The True Percula Clownfish or Amphiprion Percula is the fish most people look for first in a saltwater aquarium. I blame Disney for that association, but luckily this is one of the few marine species that the aquaculture industry has been able to breed effectively. This keeps the price down and is friendly to our coral reefs, which is always a plus. An added benefit to captive breeding is an increase in the fish’s hardiness and ease of care, including a wider variety of acceptable foods since they were raised on commercial fish foods.
Percula Clowns are generally peaceful fish and will get along with most other docile tank-mates. They may however become aggressive towards other clown fish, especially in more confined aquariums. It is suggested that you keep only one in your aquarium. If you would like to keep more than one, a mated pair is the way to go, or you could introduce them when they are very young and hope a mated pair or natural pecking order is formed.
In the wild the Percula is often found with a host anemone. A common host anemone for the Percula is either Heteractus magnifica, Stichtodactyla gigantea, Stichodactyla mertensii or Stichtodactyla crispa. In your aquarium it is not necessary for the fish to have a host anemone unless there are predators in the tank who would otherwise look to harm it. In the wild however, the Percula needs a host anemone or it will likely become prey for some of the larger and more aggressive reef predators.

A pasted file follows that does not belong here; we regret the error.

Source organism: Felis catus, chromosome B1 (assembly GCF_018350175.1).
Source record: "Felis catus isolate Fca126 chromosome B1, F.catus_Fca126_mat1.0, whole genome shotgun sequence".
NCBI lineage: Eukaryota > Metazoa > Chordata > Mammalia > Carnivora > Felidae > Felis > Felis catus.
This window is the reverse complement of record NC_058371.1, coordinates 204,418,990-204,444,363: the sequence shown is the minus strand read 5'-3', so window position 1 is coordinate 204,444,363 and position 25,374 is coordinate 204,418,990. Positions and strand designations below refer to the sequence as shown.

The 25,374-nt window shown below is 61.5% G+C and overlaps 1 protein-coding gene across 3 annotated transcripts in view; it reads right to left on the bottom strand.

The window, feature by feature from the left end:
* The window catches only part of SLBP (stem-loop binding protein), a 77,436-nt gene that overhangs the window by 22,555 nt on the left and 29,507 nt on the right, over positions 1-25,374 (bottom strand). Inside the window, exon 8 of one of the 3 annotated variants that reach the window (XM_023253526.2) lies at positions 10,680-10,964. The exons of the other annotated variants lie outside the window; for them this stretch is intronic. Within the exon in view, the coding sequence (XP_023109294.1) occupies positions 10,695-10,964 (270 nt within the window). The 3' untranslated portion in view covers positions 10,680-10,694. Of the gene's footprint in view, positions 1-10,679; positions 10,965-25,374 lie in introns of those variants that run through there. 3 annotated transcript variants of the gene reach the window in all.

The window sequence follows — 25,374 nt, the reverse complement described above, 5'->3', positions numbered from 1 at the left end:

You can feed your Percula Clownfish a variety of different foods since they are omnivores. We find that they do well on a good mix of brine shrimp, blood worms and vegetarian pellet food.
Often the True Percula Clownfish is confused with the Ocellaris Clownfish since they look very similar. The main features that distinguish a Percula from an Ocellaris are the darker borders generally found around the Percula’s white bands and the Percula usually has 9 – 10 dorsal spines where the Ocellaris has 11.
If you are looking to breed this fish you should be very experienced in normal aquarium maintenance to provide a good environment for breeding. You will need a mated pair, a host anemone and an extra tank with special filtration to keep the fry. Percula Clownfish lay eggs in a safe spot near the host anemone where they can protect the eggs and jump back in the anemone if danger approaches. They usually lay the eggs in the evening on a flat clean surface that they spent a few days examining and cleaning. A small saucer or clay pot have been used successfully as a suitable egg location. The fry usually hatch in 6 – 8 days, shortly after sunset. You should remove the Fry when they hatch and move them to a separate tank to feed them baby brine shrimp.